With the Myanmar military pressuring all ethnic armed organizations (EAOs) to sign the Nationwide Ceasefire Agreement (NCA), non-signatory EAOs have responded by forming a loose military alliance, called the Northern Alliance, to strengthen their position against the military. As with many alliances in Myanmar’s history, the cohesiveness and long-term viability of the alliance is uncertain. Increased military operations by the Myanmar military against the groups in this alliance, particularly the increased use of remote violence, has resulted in the alliance groups shifting their tactics both politically and militarily.
In 2016, four EAOs formed the Northern Alliance. The driver behind the formation of the Northern Alliance was the Kachin Independence Army (KIA) which has been in conflict with the Myanmar military for several decades. From 1994-2011, the KIA had a bilateral ceasefire agreement with the Myanmar military which held. The conflict reignited in 2011 after the KIA rejected the military’s Border Guard Force (BGF) scheme which would have placed the KIA under the control of the military. At the time, the Myanmar military also had increased its presence in the Kachin region to guard the Chinese construction of the Myitsone Hydropower Dam which exacerbated tensions, leading eventually to the start of the current war.
The KIA has since sought to strengthen its position by providing training and support to the Arakan Army (AA), the Ta’ang National Liberation Army (TNLA), and the Myanmar National Democratic Alliance Army (MNDAA). These four groups have fought alongside one another as allies in many battles, sometimes fighting as the ‘Northern Alliance’ and other times fighting jointly without the moniker.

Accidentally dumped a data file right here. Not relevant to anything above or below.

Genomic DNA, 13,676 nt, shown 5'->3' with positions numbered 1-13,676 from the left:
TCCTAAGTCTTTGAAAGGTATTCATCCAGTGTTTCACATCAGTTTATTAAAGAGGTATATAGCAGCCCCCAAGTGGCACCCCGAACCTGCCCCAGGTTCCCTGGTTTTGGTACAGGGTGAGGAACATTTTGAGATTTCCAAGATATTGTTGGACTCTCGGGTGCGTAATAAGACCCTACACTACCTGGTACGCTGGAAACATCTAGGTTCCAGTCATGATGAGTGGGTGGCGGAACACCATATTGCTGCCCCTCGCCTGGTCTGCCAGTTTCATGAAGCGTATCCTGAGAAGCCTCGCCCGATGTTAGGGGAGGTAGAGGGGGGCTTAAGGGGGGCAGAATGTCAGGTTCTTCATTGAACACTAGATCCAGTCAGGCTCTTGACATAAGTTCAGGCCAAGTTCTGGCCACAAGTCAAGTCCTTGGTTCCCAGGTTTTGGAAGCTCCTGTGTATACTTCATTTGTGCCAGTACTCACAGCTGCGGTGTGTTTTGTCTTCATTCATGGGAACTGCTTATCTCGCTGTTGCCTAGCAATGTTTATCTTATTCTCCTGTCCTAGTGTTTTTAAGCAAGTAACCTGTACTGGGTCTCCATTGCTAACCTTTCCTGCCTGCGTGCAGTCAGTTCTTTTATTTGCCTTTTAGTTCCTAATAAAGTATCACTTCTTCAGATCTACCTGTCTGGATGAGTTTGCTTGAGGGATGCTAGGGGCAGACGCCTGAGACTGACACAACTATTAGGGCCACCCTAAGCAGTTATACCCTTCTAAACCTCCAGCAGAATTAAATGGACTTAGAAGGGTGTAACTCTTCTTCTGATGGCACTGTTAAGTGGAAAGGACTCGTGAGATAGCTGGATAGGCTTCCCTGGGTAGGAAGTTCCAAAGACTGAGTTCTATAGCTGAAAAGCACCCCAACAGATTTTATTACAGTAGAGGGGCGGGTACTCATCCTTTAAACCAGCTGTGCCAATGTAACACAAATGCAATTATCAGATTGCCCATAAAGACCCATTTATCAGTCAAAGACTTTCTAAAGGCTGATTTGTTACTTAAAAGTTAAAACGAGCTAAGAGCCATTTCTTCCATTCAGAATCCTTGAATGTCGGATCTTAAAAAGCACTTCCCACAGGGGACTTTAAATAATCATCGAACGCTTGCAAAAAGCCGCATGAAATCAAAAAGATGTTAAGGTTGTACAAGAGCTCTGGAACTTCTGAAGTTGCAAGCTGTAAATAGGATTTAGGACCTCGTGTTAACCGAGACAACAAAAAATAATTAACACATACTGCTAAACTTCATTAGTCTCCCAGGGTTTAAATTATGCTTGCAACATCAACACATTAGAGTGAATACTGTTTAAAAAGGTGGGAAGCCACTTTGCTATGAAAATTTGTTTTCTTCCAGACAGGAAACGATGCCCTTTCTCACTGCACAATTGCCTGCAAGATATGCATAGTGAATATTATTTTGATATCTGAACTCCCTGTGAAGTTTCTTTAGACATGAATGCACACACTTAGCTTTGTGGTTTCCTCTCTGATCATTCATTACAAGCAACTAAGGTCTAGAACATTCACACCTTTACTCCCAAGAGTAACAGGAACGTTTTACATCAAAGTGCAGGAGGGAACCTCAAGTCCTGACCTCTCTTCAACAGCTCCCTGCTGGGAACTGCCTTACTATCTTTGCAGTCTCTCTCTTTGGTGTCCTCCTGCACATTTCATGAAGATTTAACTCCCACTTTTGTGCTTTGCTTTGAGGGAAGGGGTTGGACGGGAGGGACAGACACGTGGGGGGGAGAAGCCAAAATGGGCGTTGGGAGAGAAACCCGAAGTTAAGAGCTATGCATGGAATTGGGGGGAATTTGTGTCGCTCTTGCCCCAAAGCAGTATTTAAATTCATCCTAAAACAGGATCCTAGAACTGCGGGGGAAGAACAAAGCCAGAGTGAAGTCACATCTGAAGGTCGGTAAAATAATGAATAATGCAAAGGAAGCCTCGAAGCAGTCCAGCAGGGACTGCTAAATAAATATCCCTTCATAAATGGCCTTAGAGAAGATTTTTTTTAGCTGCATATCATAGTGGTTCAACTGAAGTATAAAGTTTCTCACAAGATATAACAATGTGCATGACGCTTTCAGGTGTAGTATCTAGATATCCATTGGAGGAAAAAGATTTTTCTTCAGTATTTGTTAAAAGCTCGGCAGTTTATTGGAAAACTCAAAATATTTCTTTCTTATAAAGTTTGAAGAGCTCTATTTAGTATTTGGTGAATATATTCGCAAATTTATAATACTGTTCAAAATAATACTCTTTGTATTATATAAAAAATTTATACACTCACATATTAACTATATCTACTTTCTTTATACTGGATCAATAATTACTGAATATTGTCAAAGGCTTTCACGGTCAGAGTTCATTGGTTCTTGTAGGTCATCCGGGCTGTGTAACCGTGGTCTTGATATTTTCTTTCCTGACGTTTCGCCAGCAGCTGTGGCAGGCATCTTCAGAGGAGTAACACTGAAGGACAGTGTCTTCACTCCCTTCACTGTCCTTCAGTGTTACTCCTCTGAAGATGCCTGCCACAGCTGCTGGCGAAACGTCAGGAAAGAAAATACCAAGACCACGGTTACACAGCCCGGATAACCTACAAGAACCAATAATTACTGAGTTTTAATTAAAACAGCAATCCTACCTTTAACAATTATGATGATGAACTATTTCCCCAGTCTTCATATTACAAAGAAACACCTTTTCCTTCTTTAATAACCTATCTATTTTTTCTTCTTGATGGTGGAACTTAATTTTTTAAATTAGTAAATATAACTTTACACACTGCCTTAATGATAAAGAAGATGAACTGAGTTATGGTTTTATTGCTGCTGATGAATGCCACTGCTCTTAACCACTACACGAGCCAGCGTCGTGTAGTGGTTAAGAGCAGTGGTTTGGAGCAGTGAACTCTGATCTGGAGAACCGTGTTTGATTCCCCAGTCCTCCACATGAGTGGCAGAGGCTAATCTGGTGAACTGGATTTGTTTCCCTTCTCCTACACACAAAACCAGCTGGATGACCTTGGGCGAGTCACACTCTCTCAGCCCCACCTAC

Since 2016, there has been a significant increase in the use of remote violence between Myanmar state forces and the Northern Alliance groups (see Figure 1). This is primarily due to the Myanmar military’s increased use of air strikes, mortars, and heavy artillery to attack the groups’ positions. When the conflict with the KIA restarted, the KIA was at a slight advantage for a ground war given their familiarity with the mountainous terrain in Kachin and northern Shan state. The Myanmar military’s increased use of remote violence to wage war has put the KIA and allied groups at a disadvantage and has contributed to a shift in the alliance’s tactics. When the Northern Alliance attacked military and police outposts in northern Shan state in November 2016, they attributed their actions to the losses that they were suffering due to the Myanmar military’s aerial offensives and the resulting difficulty of fighting in the jungle, thus leading them to carry out an offensive on state forces based in an urban area.